Tomorrow, the U.S. House is expected to vote on a Farm Bill that, like Arkansas Works, stiffens work requirements for recipients of SNAP (food stamp) benefits. The bill would also cut benefits by more than $17 billion over the next 10 years.

Folks who think that only deadbeats need help for medical care and food will probably not call Arkansas’s congressmen. Arkansas Advocates for Children and Families is urging folks who understand that Arkansans who benefit most from food stamps are children and the disabled to call their congressmen. (Phone numbers at end of post.)

We’ve seen how America treats brown children from south of the border trying to escape miserable and dangerous situations in their home countries. Now we can see what Congress thinks of American children.

The Center on Budget and Policy Priorities analysis of the bill notes that the bill requires not only difficult-to-meet work requirements, including steady hours, it will require states to create a bureaucracy to keep up with the reporting on requirements. The bill would fund job training, but the training is untested. The bill’s requirements are not evidence-based, the Center finds.

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“It would require SNAP participants ages 18 through 59 who are not disabled or raising a child under 6 to prove — every month — that they’re working at least 20 hours a week, participating at least 20 hours a week in a work program, or a combination of the two. The typical individual who would be subject to the new requirements receives about $150 to $185 a month in SNAP benefits.

Those who can’t comply would face harsh sanctions. The first sanction for non-compliance would mean a loss of the individual’s share of the household benefit (rather than the household’s entire benefit) for 12 months; each subsequent infraction would lock individuals out of the program for 36 months.”

With the country’s politics swinging to the far, far right, its leaders continue to offer legislation that springs from an ideology that blames the poor for being poor, a belief held by people of means who might be among the poor if it weren’t for their lucky birth circumstances. For the center’s snapshot on SNAP recipients in Arkansas, go here. Among its facts: More than 74 percent of Arkansans who get SNAP benefits are in families with children, and 44 percent are in working families.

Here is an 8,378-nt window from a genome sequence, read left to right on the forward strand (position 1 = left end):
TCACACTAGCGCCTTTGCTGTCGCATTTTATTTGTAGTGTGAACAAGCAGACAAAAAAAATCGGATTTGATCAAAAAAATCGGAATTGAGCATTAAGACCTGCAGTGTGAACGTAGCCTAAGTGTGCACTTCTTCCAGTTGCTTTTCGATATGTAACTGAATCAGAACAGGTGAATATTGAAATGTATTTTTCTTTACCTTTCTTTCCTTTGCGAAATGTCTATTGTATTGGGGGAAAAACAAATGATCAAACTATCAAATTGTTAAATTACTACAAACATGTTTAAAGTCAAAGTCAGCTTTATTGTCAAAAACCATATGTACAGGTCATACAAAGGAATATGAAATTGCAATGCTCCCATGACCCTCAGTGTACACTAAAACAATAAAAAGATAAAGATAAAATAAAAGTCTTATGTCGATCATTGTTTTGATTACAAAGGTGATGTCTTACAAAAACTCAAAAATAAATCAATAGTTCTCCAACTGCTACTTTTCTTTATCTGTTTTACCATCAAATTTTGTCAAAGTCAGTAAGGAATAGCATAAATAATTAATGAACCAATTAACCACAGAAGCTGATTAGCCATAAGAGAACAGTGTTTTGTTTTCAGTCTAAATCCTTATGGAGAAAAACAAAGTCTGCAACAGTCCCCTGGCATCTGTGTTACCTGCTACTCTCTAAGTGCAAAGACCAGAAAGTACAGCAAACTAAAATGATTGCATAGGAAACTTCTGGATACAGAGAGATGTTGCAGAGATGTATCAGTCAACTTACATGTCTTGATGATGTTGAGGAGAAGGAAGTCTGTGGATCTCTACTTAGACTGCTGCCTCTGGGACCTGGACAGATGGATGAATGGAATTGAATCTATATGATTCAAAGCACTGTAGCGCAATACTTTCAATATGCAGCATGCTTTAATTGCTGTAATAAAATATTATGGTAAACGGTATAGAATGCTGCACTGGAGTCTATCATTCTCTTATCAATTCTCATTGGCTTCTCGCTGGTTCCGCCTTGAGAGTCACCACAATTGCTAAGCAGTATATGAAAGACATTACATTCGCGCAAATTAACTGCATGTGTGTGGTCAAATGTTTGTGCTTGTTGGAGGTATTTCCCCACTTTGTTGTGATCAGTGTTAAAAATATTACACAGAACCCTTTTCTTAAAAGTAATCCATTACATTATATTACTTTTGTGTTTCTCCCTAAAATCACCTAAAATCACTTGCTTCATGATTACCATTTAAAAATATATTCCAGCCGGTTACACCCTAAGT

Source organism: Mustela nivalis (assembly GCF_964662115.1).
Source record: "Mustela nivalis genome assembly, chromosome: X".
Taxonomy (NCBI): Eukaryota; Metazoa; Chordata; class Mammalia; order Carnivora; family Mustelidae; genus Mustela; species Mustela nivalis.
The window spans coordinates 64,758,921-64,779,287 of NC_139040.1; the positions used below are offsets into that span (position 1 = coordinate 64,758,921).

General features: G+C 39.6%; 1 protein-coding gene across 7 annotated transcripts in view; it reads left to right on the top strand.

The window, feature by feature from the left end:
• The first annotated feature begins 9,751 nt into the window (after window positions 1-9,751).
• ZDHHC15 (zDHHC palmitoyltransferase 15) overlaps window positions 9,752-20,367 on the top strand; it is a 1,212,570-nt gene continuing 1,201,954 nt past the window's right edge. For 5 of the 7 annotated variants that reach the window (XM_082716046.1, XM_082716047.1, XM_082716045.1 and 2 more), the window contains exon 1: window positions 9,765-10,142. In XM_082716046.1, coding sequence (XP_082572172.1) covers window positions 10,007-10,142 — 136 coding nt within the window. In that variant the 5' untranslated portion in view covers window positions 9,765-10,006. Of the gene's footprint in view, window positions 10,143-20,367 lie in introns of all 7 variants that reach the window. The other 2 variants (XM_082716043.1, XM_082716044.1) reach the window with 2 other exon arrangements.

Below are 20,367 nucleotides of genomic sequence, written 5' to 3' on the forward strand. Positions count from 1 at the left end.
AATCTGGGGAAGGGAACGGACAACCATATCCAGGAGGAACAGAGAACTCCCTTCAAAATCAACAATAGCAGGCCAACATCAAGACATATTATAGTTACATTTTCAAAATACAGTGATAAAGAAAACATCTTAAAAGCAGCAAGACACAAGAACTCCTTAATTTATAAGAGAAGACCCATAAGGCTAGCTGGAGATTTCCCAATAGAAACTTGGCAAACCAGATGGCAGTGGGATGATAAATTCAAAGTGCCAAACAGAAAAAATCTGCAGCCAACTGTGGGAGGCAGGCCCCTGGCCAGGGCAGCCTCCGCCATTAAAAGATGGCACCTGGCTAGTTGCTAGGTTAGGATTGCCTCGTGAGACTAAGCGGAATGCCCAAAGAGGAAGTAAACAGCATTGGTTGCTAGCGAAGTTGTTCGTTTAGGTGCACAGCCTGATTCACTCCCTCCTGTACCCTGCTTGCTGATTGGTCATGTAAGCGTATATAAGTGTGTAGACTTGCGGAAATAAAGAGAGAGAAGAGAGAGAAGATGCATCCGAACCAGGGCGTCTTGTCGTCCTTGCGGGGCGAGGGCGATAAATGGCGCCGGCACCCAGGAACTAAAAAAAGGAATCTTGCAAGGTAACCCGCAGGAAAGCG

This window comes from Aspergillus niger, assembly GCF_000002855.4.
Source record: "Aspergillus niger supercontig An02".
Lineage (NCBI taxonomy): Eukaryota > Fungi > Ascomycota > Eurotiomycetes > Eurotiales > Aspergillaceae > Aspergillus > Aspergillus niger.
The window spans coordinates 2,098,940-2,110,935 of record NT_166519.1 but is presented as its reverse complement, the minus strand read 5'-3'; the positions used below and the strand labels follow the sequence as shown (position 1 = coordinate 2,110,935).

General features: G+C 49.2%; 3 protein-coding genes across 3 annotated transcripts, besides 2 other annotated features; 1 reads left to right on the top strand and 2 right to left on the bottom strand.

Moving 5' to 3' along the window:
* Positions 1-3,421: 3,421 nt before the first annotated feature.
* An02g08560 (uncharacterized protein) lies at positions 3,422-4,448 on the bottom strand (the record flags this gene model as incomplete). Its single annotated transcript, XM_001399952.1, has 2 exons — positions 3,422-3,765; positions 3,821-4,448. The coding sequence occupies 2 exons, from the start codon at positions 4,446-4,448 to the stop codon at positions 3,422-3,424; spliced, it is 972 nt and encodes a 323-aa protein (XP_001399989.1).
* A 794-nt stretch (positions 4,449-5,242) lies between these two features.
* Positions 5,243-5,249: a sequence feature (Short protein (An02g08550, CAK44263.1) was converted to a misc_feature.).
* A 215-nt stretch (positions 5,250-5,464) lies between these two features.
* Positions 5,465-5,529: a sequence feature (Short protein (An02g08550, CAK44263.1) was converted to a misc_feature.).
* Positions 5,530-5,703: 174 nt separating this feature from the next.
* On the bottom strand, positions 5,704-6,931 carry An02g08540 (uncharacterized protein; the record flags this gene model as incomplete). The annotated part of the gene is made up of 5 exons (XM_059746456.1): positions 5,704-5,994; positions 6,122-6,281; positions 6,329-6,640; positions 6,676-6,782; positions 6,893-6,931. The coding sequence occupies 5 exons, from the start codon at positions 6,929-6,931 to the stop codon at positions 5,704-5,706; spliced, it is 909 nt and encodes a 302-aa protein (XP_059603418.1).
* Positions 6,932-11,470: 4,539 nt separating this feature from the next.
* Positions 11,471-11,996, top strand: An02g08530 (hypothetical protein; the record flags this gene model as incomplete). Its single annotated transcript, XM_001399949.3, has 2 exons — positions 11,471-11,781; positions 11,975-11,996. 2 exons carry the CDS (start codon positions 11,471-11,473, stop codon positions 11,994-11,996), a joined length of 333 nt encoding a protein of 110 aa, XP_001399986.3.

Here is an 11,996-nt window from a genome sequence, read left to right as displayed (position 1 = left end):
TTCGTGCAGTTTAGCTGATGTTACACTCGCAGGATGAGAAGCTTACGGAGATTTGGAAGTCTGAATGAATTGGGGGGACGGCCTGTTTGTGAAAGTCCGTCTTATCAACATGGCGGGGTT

You may remember Ellie Wheeler’s column published in the Times in May that explained why work requirements are difficult to meet:

Parents who go through a short period where work isn’t available will be out of luck even if they work 20 hours a week on average. One in four workers on SNAP who meet the work requirements overall throughout the year could still lose eligibility.

For a part-time working parent making ends meet with SNAP, a minor schedule change at the end of the month could disqualify them at a time when their paycheck is smallest. And if you don’t meet the requirements one month, you could lose benefits for the entire year unless the circumstances of your job change. A second missed requirement could make you ineligible for up to three years.

The proposal essentially demands that low-wage parents get what many can only dream of — predictable work schedules. If you want people in Arkansas to have stable work hours, you should tell their employers.

Arkansas Advocates provided, by district and congressmen to call, percentages of residents whose access to affordable and nutritious food is unreliable.

1st District: 19.7 percent food insecure. Rep. Rick Crawford, 202-225-4076.
2nd District: 18.1 percent food insecure. Rep. French Hill, 202-225-2506.
3d District: 13 percent food insecure. Rep. Steve Womack, 202-225-4301.
4th District: 18.5 percent food insecure. Rep. Bruce Westerman, 202-225-3772.